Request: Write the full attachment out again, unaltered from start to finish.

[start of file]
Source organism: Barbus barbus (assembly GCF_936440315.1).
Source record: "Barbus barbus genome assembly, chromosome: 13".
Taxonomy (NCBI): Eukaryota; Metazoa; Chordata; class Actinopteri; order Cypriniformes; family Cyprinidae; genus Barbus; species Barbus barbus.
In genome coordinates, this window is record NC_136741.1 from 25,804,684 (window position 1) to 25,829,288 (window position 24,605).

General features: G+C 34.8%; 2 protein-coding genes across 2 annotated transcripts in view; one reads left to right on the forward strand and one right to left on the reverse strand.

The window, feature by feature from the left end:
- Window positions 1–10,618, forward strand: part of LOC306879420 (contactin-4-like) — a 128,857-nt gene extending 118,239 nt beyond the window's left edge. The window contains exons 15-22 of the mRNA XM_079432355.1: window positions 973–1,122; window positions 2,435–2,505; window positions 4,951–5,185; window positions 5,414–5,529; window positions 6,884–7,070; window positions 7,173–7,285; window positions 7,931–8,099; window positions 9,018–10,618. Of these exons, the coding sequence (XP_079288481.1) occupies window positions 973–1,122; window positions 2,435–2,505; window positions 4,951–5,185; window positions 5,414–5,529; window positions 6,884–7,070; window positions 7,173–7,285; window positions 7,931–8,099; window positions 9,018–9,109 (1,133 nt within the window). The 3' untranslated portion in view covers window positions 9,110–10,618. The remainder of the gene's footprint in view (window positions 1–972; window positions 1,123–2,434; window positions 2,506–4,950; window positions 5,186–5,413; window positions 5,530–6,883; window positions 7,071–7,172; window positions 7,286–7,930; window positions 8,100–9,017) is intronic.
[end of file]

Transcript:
Source organism: Barbus barbus (assembly GCF_936440315.1).
Source record: "Barbus barbus genome assembly, chromosome: 13".
Taxonomy (NCBI): Eukaryota; Metazoa; Chordata; class Actinopteri; order Cypriniformes; family Cyprinidae; genus Barbus; species Barbus barbus.
In genome coordinates, this window is record NC_136741.1 from 25,804,684 (window position 1) to 25,829,288 (window position 24,605).

General features: G+C 34.8%; 2 protein-coding genes across 2 annotated transcripts in view; one reads left to right on the forward strand and one right to left on the reverse strand.

The window, feature by feature from the left end:
- Window positions 1–10,618, forward strand: part of LOC306879420 (contactin-4-like) — a 128,857-nt gene extending 118,239 nt beyond the window's left edge. The window contains exons 15-22 of the mRNA XM_079432355.1: window positions 973–1,122; window positions 2,435–2,505; window positions 4,951–5,185; window positions 5,414–5,529; window positions 6,884–7,070; window positions 7,173–7,285; window positions 7,931–8,099; window positions 9,018–10,618. Of these exons, the coding sequence (XP_079288481.1) occupies window positions 973–1,122; window positions 2,435–2,505; window positions 4,951–5,185; window positions 5,414–5,529; window positions 6,884–7,070; window positions 7,173–7,285; window positions 7,931–8,099; window positions 9,018–9,109 (1,133 nt within the window). The 3' untranslated portion in view covers window positions 9,110–10,618. The remainder of the gene's footprint in view (window positions 1–972; window positions 1,123–2,434; window positions 2,506–4,950; window positions 5,186–5,413; window positions 5,530–6,883; window positions 7,071–7,172; window positions 7,286–7,930; window positions 8,100–9,017) is intronic.